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Russell Co. v. Carroll

Supreme Court of Virginia
Mar 9, 1953
194 Va. 699 (Va. 1953)


stating "this not favored by the courts"

Summary of this case from Robinson-Huntley v. George Wash. Carver Mut. Homes Ass'n, Inc.


39349 Record No. 4050.

March 9, 1953

Present, Eggleston, Miller, Smith and Whittle, JJ.

(1) Landlord and Tenant — Meaning of "Dealer" in Lease of Service Station.

(2) Contracts — Construction — Parol Evidence Excluded.

1. Plaintiff lessee sought unsuccessfully to recover $1,570 in rent money paid under protest. The lease was of an unoccupied service station and provided for a rental of two cents a gallon on all gasoline delivered to the premises, with agreement for reduction if the "present dealer's margin on gasoline" should decrease. Under this lease the "dealer" was obviously the lessee, and not an operator to whom it later subleased; and the fact that the operator cut his profit margin because of a price war was not ground for reduction of the rental.

2. There being no ambiguity in the contract as written, it was the duty of the court to declare its meaning, and parol evidence offered to vary its terms was properly refused.

Error to a judgment of the Circuit Court of the city of Portsmouth. Hon. Floyd E. Kellam, judge presiding.


The opinion states the case.

Bangel, Bangel and Bangel, for plaintiff in error.

Clyde W. Cooper, George H. Gray, for defendant in error.

Charles E. Russell Company, Inc., plaintiff, filed a motion for judgment in the Circuit Court of the City of Portsmouth against Rosa C. Carroll, defendant, seeking to recover rent money in the sum of $1,570 which had been paid by plaintiff to the defendant under protest.

The controversy grows out of the interpretation placed upon a written lease agreement signed by the parties. The lease was dated April 10, 1947, and was for a term of five years. The property involved was a gasoline service station located in the city of Portsmouth.

The contract was prepared by the plaintiff corporation and the clauses involved read as follows:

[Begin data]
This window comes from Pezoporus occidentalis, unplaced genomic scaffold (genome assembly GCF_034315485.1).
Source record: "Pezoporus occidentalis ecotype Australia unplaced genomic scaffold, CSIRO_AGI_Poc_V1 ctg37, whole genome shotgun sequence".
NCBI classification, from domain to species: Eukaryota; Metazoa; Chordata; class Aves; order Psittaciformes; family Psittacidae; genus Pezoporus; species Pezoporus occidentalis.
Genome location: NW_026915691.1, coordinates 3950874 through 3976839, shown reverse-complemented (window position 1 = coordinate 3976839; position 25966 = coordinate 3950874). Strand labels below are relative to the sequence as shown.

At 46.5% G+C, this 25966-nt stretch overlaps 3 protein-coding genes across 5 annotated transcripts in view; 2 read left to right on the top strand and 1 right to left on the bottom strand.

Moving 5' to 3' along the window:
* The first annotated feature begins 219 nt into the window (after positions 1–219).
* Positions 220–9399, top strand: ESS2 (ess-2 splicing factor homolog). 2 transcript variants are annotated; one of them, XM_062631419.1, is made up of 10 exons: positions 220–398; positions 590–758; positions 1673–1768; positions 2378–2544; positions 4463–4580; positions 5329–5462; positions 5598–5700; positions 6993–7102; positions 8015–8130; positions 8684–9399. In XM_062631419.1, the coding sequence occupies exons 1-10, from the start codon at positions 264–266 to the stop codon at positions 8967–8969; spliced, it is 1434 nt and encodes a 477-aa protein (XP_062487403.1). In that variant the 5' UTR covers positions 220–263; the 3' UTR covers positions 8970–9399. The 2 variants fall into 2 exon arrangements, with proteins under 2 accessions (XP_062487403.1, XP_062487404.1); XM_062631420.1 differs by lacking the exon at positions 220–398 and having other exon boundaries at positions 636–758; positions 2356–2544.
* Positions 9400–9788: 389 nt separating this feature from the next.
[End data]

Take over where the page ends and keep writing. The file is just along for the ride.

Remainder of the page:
"Lessee agrees to pay as rent for said premises the sum of two (2) cents per gallon on all House-brand and Ethyl gasoline delivered to this location.

"Lessor agrees that if during the term of this lease the present dealer's margin on gasoline should become less than as of this date, lessor and lessee will get together and establish a rental return on a ratio and proportion basis in keeping with the decrease."

Clause 20 of the lease provides: "It is expressly understood and agreed by and between lessor and lessee that there is no verbal understanding or agreement which in any way changes the terms, covenants and conditions herein set forth; * * *".

The service station in question, so far as the record shows, was unoccupied on April 10, 1947, the date of the lease. The plaintiff later subleased it to one Shelton Ferguson, and under plaintiff's interpretation "the operator of the filling station" (Ferguson) was the "dealer" mentioned in the contract and his margin of profit on gasoline at the time he subleased the station was six cents per gallon.

Plaintiff claims that on August 14, 1950, "the operator of the filling station, due to a gas war which existed in the City of Portsmouth, reduced his dealer's margin of profit from six cents per gallon to three cents per gallon, which condition prevailed until January 24, 1951. During this time, 157,000 gallons of gasoline were delivered to the premises. Plaintiff requested the defendant to reduce the rent in accordance with the contract, which she refused to do, and the full rent was paid under protest." Plaintiff thus claims that the rent on the station should have been reduced from two cents per gallon for all gasoline delivered to the station to one cent per gallon and that it should be permitted to recover the sum of $1,570 excess rent paid under protest.

Defendant challenges the interpretation placed upon the contract by the plaintiff, contending that the contract was plain and unambiguous, and that parol evidence was not necessary to explain its terms.

This case has been tried twice. The evidence introduced on each trial was to all intents and purposes the same. On the first trial a jury verdict for the plaintiff in the amount sued for was set aside by the trial court on the ground that the jury had been improperly instructed.

The second trial proceeded as the first. Plaintiff introduced the contract and contended that Ferguson was the "dealer" contemplated therein; that Ferguson purchased gasoline from the Russell company and retailed it to the public; that on account of the gas war Ferguson, the station operator, was forced to cut his profit from six cents to three cents on the gallon; that because Ferguson was suffering from the price war the Russell company wanted to help him and decided to try to have defendant reduce the rent and thus pass the savings on to Ferguson. Evidence was also introduced over defendant's objection to show that generally in the trade a station operator is considered a dealer, and the plaintiff, the Russell company, is generally termed a distributor or wholesaler.